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PC
on May 26, 2015 at 13:35:44 pm

It really erks me when people expect others to bow to their claims of superior education and prestige. Any one that can read English can go to any federal court building law library and read the facts of law for themselves. If you have had the experiences with the courts that I have had you soon learn how important it is to know what the laws actually say. Then you are made to understand just how corrupt our courts have become at every level from traffic court to the US Supreme Court. In my opinion those pompous Bs should all be hung for what they have done to the American legal system. In the last few years I have kicked butt representing my self pro se. I refuse to take the bar exam and it drives them nuts. I was recently hauled in to a community development hearing. I let them make their case then it was my turn. the hearing officer said he was going to fine me 50 dollars a day until I came into compliance with their complaints. I asked that hearing officer if he had an affidavit for an oath of office on file with the secretary of state as a judicial officer. he said no. then I informed him he was committing a felony impersonating a judge. Only a judge can impose fines, Cussed him out flipped him off and walked out. I never heard another word from that office and two weeks later five people in that officer were looking for other work. They did not like my old truck and were going to have it towed away and send me the towing bill. I told them that truck is licensed and insured and I will shoot the first person that touches it. I asked a bar certified attorney what it would cost to get custody changed, he laughed and said that is impossible but for 250 k I can get your visitation increased one or two day a month. I smiled and left his office. I spent 45 dollars filing and serving my own case and won a total change of custody in a California Superior court. I had to correct the judge on his knowledge of an out of state service of notice of motion. He wrote a public apology for his error in causing a 32 day delay of hearing and admitted he was wrong and my service was correct. With all of the legal hassles I have run into I'm beginning to think hanging judges, law enforcement officers and attorneys should become a national sport. The whole system is severely corrupt. The incompetence is just mind boggling. Frankly to have someone claim to be a law professor and make the kinds of statements this one does tends to prove my point. In Arizona I managed to get child support permanently terminated cleared my self of several felony counts and won total custody of my daughter over the period of about a year I also helped to get one bar certified attorney disbarred. the case with my first child helped get the federal child stealing act passed (federal code 96-611) There are good cops , attorneys and judges but the number in infinitesimal compared to the bad ones. I have been jacked around by the best of the worst and I am not going to take it any more.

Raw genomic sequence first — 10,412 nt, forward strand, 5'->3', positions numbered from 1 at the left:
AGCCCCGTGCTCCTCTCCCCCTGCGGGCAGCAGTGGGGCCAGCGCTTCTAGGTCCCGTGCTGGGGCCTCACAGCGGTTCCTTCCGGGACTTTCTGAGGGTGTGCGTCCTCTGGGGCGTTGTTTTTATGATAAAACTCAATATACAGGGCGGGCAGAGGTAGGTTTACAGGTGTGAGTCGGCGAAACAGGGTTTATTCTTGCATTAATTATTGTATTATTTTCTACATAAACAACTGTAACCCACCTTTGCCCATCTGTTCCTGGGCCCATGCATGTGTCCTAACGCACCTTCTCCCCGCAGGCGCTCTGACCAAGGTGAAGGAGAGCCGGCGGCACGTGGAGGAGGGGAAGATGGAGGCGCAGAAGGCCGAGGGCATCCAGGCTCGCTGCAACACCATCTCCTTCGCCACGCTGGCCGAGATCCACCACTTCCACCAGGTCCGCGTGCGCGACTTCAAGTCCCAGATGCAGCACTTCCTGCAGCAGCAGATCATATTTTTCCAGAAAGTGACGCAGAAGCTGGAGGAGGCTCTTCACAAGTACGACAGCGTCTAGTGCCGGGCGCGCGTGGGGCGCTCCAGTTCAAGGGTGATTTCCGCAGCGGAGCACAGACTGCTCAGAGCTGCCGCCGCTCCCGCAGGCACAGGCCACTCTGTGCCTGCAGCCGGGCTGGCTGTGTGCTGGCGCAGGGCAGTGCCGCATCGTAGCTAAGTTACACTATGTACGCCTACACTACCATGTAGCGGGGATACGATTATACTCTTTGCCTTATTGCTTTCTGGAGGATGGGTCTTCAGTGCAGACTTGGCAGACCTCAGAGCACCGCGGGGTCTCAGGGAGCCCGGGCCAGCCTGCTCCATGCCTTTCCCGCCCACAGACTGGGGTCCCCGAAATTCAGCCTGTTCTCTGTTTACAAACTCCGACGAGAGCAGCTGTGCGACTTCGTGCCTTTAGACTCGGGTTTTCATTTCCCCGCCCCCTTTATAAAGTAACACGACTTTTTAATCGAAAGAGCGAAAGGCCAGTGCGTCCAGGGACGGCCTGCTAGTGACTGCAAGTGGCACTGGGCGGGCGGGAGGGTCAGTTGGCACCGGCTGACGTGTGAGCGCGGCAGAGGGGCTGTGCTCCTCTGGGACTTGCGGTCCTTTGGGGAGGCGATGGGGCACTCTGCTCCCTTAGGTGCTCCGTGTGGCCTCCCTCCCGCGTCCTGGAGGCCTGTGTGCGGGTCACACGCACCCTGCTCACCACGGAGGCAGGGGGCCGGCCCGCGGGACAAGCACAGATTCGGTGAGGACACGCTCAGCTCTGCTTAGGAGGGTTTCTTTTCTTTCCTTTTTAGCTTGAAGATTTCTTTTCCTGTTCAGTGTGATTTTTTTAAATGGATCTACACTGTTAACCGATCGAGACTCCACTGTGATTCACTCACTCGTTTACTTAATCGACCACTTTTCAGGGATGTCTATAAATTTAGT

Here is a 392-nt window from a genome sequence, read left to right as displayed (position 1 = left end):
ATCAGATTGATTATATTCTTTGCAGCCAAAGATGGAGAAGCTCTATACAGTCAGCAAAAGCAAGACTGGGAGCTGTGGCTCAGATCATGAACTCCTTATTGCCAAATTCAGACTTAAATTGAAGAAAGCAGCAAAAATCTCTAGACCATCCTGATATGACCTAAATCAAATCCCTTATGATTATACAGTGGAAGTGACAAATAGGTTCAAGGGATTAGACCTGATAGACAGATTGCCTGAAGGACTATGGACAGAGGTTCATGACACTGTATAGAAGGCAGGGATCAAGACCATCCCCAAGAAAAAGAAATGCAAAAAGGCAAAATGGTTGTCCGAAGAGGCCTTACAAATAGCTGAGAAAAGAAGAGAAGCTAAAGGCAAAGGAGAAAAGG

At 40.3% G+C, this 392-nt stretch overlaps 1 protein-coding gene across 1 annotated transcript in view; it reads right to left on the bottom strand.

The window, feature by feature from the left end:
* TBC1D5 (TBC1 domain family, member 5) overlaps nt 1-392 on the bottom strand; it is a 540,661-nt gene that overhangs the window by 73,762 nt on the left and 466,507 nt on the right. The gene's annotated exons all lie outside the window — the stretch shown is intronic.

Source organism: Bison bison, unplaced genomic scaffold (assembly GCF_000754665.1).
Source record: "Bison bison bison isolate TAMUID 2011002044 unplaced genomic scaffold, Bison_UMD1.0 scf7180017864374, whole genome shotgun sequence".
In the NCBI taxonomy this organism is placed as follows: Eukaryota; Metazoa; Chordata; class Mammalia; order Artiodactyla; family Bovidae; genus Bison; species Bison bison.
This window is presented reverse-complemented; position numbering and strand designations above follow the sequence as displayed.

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PC
on May 26, 2015 at 14:11:58 pm

I think you are all missing the point. The magna carta and the federalist papers all be came null and void, having no effect or influence when the constitution was ratified. The framers clearly admit this is an experiment, the only one of its kind in the world even today. To understand the constitution you can not rely on anything like the magna carta or the federalist papers. They are great history but have no bearing on the constitution. A great misconception to day is that we live in a democracy, BS. Re cite the pledge of allegiance. We live in an experiment, a democratic republic. I pledge allegiance to the Flag of the United States of America and to the REPUBLIC for which it stands, one Nation under God Indivisible with Liberty and Justice for All. It is no longer the colonies the kings magistrates were running. They set up the legal system to give us the most protections from government that was possible. It took eleven years to select every word written down in the constitution and two more years to get the bill of rights ratified. they were not playing games they meant every word. It is written in plain English you do not have to be a Latin or Greek scholar to read it. Read what was written, live what was written, it was written to be enforced not interpreted and legal scholars opinions of what is says are not worth piss. If you do not like the way the constitution reads there are other places in the world you can live, but there are no better in most other countries you would be arrested for your stated complaints. grow up it is not perfect but it is the best there is.

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PC
on May 30, 2015 at 01:09:20 am

[quote]That authority was removed by the limitations placed on the courts when the constitution was ratified.[/quote]

The problem here is that the constitution explicitly GIVES the judiciary, vested in the Supreme Court of the United States, by definition, the right to interpret the meaning of the constitution. This is a position which is strengthened by the concept of the separation of powers. Without the power to "interpret" the constitution, we would then not have a Supreme Court, in the sense we know it.

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John Doe